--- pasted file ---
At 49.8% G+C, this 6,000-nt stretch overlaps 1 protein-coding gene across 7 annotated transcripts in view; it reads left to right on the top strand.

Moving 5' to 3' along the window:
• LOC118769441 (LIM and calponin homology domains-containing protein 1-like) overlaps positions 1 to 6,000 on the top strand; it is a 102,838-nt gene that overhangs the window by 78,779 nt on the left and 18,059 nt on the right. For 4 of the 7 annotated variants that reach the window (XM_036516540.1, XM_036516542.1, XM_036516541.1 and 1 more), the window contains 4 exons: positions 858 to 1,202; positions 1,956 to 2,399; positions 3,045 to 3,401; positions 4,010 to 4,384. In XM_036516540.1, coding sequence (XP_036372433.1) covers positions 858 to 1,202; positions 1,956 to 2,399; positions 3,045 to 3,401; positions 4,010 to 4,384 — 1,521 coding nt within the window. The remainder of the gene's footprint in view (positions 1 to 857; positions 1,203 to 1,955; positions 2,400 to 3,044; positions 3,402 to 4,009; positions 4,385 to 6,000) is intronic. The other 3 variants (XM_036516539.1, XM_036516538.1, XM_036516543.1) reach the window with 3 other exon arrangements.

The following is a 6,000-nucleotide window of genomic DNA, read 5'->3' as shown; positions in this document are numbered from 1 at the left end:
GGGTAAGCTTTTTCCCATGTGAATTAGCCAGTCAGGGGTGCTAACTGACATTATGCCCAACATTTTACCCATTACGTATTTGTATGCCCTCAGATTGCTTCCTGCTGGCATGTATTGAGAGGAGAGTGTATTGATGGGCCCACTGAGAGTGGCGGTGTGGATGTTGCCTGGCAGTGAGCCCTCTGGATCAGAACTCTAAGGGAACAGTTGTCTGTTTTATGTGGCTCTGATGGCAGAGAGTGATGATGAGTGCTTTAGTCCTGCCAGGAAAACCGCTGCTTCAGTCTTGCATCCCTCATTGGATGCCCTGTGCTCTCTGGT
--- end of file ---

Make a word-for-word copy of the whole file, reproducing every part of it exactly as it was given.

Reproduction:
At 49.8% G+C, this 6,000-nt stretch overlaps 1 protein-coding gene across 7 annotated transcripts in view; it reads left to right on the top strand.

Moving 5' to 3' along the window:
• LOC118769441 (LIM and calponin homology domains-containing protein 1-like) overlaps positions 1 to 6,000 on the top strand; it is a 102,838-nt gene that overhangs the window by 78,779 nt on the left and 18,059 nt on the right. For 4 of the 7 annotated variants that reach the window (XM_036516540.1, XM_036516542.1, XM_036516541.1 and 1 more), the window contains 4 exons: positions 858 to 1,202; positions 1,956 to 2,399; positions 3,045 to 3,401; positions 4,010 to 4,384. In XM_036516540.1, coding sequence (XP_036372433.1) covers positions 858 to 1,202; positions 1,956 to 2,399; positions 3,045 to 3,401; positions 4,010 to 4,384 — 1,521 coding nt within the window. The remainder of the gene's footprint in view (positions 1 to 857; positions 1,203 to 1,955; positions 2,400 to 3,044; positions 3,402 to 4,009; positions 4,385 to 6,000) is intronic. The other 3 variants (XM_036516539.1, XM_036516538.1, XM_036516543.1) reach the window with 3 other exon arrangements.

The following is a 6,000-nucleotide window of genomic DNA, read 5'->3' as shown; positions in this document are numbered from 1 at the left end:
GGGTAAGCTTTTTCCCATGTGAATTAGCCAGTCAGGGGTGCTAACTGACATTATGCCCAACATTTTACCCATTACGTATTTGTATGCCCTCAGATTGCTTCCTGCTGGCATGTATTGAGAGGAGAGTGTATTGATGGGCCCACTGAGAGTGGCGGTGTGGATGTTGCCTGGCAGTGAGCCCTCTGGATCAGAACTCTAAGGGAACAGTTGTCTGTTTTATGTGGCTCTGATGGCAGAGAGTGATGATGAGTGCTTTAGTCCTGCCAGGAAAACCGCTGCTTCAGTCTTGCATCCCTCATTGGATGCCCTGTGCTCTCTGGT